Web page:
He defines following your heart, a gut feeling, a hunch, or an intuition as instinct – “the inner knowledge bubbling up from a wellspring of wisdom” within that can lead to a bigger, elephant-sized life.

The Roundtable
10:35 am
Mon May 5, 2014

You Are Not Special

    

  Here are words you may not expect to hear at a commencement speech: "You are nothing special. Yes, you've been pampered, cosseted, doted upon, helmeted, bubble-wrapped. Yes, capable adults with other things to do have held you, kissed you, fed you, wiped your mouth, wiped your bottom, trained you, coached you, listened to you, counseled you, encouraged you, consoled you, but do not get the idea you're anything special because you're not."

Those words were part of a commencement speech given two years ago by a high school teacher, David McCullough, Jr. His message became an internet sensation. It's received more than 2 million views on YouTube. His speech struck a chord with many who agree that teenagers are harmed by the growing pressure to be exceptional.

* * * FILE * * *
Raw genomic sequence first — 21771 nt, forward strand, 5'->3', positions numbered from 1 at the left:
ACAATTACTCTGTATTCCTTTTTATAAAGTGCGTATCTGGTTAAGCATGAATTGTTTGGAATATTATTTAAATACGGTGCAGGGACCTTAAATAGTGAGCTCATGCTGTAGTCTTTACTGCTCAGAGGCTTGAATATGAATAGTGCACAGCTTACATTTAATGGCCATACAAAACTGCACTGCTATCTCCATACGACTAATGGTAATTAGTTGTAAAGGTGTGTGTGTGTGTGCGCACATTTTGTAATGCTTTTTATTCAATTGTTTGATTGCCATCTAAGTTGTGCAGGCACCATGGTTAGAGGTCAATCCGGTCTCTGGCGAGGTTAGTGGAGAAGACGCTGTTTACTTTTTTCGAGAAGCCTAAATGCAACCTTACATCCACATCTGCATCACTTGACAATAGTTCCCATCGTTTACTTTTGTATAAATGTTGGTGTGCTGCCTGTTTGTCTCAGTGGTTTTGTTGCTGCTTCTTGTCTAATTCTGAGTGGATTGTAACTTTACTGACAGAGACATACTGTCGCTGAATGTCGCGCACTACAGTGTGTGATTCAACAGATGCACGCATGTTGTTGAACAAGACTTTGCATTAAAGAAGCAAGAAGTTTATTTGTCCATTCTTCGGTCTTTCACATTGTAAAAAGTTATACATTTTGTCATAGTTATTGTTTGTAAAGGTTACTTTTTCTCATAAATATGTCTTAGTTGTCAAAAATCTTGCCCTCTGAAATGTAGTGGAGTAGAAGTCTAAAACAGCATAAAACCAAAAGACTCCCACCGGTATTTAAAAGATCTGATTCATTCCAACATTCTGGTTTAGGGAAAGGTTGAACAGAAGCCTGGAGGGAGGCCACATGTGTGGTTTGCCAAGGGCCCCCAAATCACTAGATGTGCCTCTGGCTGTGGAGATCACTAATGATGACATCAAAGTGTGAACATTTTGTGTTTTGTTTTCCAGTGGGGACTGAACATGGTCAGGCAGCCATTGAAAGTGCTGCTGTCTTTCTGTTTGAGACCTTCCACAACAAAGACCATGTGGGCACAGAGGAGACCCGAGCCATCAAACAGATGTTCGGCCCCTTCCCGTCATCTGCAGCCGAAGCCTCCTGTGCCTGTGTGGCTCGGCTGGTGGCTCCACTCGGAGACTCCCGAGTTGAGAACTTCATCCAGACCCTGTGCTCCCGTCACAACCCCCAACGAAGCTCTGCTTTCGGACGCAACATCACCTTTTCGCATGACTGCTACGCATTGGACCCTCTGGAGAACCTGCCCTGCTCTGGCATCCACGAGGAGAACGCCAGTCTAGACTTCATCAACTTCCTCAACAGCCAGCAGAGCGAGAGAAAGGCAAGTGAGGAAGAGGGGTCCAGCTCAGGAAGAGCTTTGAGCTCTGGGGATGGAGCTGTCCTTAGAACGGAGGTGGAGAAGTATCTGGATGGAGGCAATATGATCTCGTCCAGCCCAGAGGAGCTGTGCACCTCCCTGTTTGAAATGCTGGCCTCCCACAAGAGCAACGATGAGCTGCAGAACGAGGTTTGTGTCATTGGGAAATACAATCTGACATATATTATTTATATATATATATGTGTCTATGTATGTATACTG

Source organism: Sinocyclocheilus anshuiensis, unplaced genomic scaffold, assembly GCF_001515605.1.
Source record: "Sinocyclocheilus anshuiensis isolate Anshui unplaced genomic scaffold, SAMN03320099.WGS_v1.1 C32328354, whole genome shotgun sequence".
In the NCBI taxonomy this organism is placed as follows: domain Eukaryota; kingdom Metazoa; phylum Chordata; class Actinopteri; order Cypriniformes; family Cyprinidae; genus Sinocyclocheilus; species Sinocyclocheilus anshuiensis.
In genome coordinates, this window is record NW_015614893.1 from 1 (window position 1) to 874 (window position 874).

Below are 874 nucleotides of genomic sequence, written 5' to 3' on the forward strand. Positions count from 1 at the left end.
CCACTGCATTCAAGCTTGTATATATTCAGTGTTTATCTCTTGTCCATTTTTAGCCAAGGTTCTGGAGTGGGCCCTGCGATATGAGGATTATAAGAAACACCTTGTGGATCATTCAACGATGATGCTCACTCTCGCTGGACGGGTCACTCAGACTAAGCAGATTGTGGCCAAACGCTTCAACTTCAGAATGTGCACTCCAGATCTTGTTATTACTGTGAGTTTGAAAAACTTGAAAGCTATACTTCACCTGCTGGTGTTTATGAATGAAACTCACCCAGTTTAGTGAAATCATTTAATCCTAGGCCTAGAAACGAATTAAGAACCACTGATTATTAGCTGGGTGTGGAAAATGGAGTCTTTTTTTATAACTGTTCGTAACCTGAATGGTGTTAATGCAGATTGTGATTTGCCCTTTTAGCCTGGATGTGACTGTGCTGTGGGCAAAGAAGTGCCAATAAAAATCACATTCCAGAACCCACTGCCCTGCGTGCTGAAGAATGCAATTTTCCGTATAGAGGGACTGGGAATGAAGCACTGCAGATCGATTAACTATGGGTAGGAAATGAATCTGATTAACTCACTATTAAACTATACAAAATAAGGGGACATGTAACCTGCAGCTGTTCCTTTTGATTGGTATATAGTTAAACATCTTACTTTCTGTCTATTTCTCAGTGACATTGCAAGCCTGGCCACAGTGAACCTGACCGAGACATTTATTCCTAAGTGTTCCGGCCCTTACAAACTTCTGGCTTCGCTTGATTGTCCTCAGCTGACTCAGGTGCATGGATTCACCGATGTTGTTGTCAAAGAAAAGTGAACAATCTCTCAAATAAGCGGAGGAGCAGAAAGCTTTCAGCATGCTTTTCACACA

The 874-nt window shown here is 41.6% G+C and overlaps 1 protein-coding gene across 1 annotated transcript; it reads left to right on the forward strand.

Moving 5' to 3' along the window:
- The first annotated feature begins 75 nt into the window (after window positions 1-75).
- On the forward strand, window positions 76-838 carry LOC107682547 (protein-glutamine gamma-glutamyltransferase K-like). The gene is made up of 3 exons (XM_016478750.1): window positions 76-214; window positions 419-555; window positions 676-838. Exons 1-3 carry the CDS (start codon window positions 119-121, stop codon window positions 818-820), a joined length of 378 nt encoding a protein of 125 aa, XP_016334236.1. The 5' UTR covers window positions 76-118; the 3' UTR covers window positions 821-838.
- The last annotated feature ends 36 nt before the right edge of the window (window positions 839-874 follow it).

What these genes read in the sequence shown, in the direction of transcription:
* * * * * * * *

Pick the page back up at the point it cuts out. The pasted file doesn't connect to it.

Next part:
Now, the Longtime Wellesley High teacher, father of four, and son of the famous historian has penned a new book titled, You Are Not Special and Other Encouragements.

The Roundtable
10:10 am
Mon April 21, 2014

"The Confidence Code" By Katty Kay And Claire Shipman

    Following the success of Lean In and Why Women Should Rule the World, the authors of the bestselling Womenomics provide an informative and practical guide to understanding the importance of confidence—and learning how to achieve it—for women of all ages and at all stages of their career.

Working women today are better educated and more well qualified than ever before. Yet men still predominate in the corporate world. In The Confidence Code, Claire Shipman and Katty Kay argue that the key reason is confidence.

The Roundtable
11:40 am
Fri April 11, 2014

"Plato At The Googleplex: Why Philosophy Won't Go Away" By Rebecca Goldstein

    

  Is philosophy obsolete? Are the ancient questions still relevant in the age of cosmology and neuroscience, not to mention crowd-sourcing and cable news?